There’s a voyeuristic quality to Heather Birrell’s stories. The Toronto author seems to have mastered the art of writing about universal themes and subjects – marriage, family, motherhood, death, sex – in a manner both familiar and unsettling. Her prose is dense with detail yet fluid, carrying the reader into the inner workings of her characters’ carefully constructed lives. That’s where the sense of peeping comes into play: these people are so wonderfully accurate, so blatantly human, that to bear witness to their hurts and despairs, ecstasies and triumphs, elicits the same discomfort one feels overhearing the neighbours having an afternoon romp or catching a friend giving her child a smack on the bum in a moment of anger or frustration. Birrell peels back the layers of civility to expose the dark and messy bits we all hide, but she does so with such finesse that we are simultaneously captivated and repulsed by the intimacy of it all.
Mad Hope, Birrell’s second collection of short fiction (following 2004’s I know you are but what am I?), opens with the Journey Prize–winning story “BriannaSusannaAlana,” which recounts the activities of the three titular sisters on the day a murder is discovered up the street from their home. Birrell makes little of the crime itself, a rather Hitchcockian affair involving a man dispatching his elderly mother and burying her in the grounds of their apartment building in view of a playground. But the intricate portraits of six-year-old Brianna, 10-year-old Susanna, and 12-year-old Alana are mesmerizing. Birrell’s ability to delve deeply into the minds of children and present them in all their twisted glory is admirable, given that so many authors are prone to making their younger characters precocious and unbelievably saccharine. Birrell isn’t afraid to shine a light on how warped little kids can be as they attempt, often unsuccessfully, to process and reflect the barrage of images and information the world throws at them.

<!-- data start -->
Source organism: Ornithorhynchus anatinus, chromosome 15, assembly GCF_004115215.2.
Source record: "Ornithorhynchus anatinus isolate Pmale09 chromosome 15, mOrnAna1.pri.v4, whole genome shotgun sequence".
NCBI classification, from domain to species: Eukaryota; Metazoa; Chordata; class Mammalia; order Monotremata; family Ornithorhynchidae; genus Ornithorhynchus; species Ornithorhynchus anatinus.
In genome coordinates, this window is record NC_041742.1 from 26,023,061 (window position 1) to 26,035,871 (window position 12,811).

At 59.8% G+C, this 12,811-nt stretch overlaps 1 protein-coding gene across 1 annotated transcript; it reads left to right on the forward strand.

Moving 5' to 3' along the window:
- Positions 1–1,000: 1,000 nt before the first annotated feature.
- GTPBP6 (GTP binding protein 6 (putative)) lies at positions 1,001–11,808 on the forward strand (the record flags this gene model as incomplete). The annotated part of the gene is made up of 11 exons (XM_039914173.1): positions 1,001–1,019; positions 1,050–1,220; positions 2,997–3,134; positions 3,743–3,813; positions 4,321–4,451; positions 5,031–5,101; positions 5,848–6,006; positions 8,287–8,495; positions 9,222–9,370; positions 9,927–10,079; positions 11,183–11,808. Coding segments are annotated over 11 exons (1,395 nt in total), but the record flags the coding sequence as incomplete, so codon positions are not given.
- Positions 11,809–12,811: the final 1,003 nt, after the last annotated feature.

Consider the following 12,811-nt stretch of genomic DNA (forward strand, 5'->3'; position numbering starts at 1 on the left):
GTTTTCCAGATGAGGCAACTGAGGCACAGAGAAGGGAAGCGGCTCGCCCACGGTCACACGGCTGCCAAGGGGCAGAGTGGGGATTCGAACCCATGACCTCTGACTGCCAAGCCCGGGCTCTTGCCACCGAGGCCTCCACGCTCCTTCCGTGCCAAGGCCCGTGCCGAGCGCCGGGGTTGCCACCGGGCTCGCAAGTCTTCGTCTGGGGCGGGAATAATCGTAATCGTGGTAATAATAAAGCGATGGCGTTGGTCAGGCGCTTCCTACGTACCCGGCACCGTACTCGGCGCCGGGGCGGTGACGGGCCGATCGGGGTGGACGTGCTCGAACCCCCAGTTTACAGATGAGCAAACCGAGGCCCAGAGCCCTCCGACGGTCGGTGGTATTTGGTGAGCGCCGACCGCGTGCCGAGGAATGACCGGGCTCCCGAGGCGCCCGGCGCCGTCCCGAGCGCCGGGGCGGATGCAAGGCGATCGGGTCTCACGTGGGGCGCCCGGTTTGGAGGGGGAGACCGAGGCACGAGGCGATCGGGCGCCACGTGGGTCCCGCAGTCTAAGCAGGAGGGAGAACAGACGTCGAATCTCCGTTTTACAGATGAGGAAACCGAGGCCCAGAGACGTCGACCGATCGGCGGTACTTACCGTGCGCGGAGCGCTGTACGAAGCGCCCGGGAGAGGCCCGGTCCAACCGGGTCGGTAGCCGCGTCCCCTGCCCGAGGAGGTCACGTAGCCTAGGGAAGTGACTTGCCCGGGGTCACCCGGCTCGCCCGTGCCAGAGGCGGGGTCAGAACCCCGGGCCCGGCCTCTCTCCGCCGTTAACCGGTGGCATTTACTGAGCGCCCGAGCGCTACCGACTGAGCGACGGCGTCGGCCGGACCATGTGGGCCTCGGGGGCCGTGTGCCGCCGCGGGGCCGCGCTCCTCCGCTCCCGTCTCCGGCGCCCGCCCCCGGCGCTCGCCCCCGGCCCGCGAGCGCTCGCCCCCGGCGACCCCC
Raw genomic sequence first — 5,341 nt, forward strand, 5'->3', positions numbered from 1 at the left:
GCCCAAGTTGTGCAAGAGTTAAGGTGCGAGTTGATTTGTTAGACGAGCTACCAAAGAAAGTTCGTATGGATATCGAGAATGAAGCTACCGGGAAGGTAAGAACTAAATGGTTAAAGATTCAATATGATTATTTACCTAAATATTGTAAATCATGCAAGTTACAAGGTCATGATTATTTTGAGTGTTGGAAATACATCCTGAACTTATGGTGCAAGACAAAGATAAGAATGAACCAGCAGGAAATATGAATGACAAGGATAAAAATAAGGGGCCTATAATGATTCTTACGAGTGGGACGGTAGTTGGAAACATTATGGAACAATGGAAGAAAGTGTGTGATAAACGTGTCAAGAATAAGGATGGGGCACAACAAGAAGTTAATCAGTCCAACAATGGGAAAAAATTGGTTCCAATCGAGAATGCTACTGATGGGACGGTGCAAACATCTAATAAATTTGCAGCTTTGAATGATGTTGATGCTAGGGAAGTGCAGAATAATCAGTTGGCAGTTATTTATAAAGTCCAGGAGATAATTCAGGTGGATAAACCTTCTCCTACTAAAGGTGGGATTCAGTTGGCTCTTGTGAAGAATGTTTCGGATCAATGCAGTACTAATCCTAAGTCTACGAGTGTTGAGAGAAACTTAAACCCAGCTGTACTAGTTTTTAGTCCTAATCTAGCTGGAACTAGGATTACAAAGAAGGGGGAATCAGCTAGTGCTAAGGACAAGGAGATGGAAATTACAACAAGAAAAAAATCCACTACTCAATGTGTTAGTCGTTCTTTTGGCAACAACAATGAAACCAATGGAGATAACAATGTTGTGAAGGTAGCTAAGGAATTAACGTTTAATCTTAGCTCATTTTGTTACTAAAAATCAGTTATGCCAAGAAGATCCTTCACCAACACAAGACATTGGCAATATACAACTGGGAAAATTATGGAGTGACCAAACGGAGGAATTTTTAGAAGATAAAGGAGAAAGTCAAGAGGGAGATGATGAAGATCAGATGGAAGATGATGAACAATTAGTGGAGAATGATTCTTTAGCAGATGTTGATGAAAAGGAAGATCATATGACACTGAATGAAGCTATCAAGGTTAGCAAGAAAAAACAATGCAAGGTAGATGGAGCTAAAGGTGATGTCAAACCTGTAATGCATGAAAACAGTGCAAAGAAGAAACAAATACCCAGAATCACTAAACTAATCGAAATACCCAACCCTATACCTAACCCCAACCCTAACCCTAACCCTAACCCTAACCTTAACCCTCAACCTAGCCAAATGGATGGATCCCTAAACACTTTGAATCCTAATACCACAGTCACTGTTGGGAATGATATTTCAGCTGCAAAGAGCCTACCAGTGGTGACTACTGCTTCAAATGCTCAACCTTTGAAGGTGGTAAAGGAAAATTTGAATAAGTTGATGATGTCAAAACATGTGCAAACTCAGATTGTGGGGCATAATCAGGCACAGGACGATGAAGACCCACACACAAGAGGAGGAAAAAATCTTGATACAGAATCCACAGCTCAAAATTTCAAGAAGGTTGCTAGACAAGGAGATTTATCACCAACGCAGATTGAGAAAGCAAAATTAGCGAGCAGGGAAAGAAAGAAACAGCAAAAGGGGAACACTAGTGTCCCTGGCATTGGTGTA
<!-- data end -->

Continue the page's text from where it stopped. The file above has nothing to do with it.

For instance, when Brianna plays with her dolls, rather than a boring old game of house, she has a boy doll (“Adam”) and girl doll (“Eve”) enact a bizarre, biblically themed scenario that culminates in Adam shouting, “BE QUIET OR I WILL PUNCH YOU IN THE VAGINA!” The scene is disturbing, but also oddly humorous. Not many authors can pull off that balance so well.
The lead story is the collection’s best, and also sets the tone for what follows. There is a lot of death in this book, but it is kept in the background. In “Dominoes,” the first of three linked stories comprising the book’s second section, Maddie, an aspiring writer, recounts a lesson in crafting a good narrative: “[M]ore than one death is not a good idea. It’s more weight than the story can bear. But the problem with deaths is that they line up like dominoes in the heart. Nudge at one, they all come clattering down.”
Birrell herself breaks Maddie’s rule, describing first the suicide of Richie, a childhood friend of Maddie’s brother, Jeremy, then noting the sudden death of their father. Both events inform the following two stories. In “Bye Bye Flangle Nuts,” Jeremy acknowledges how close his relationship with Richie actually was, and describes the aftermath of his father’s death. “Dingbat,” the strongest of the three, features brilliantly deadpan interplay between then 17-year-old Maddie and her mother: “‘I think I’m going to start having sex,’ I told my mother, who was stirring a carrot-curry soup on the stove. ‘Maybe we should get a dog,’ she said, without looking up.”
Despite all its messy beauty, Mad Hope is not perfect. “Forum: Second Trimester” ultimately misses the mark in its attempt to capture the tone of an Internet chat group for moms-to-be. It isn’t the storyline itself that is suspect so much as the presentation. Anyone who has ever engaged in an online forum knows that, at best, one person out of every dozen is capable of crafting a cohesive sentence; Birrell’s use of correct grammar and largely indistinguishable voices feels untrue in this context. Given the high calibre of writing in the collection, this iron-fisted grasp on proper language is difficult to fault, but it undermines the believability of the story.
Mad Hope is a bloody valentine to the city of Toronto, and its west end specifically. But the situations are universal: the characters resemble our own mothers, friends, lovers, and selves. And by maintaining a suggestively smirking tone, Birrell allows us to see the ugly side of life without being overwhelmed by its darkness.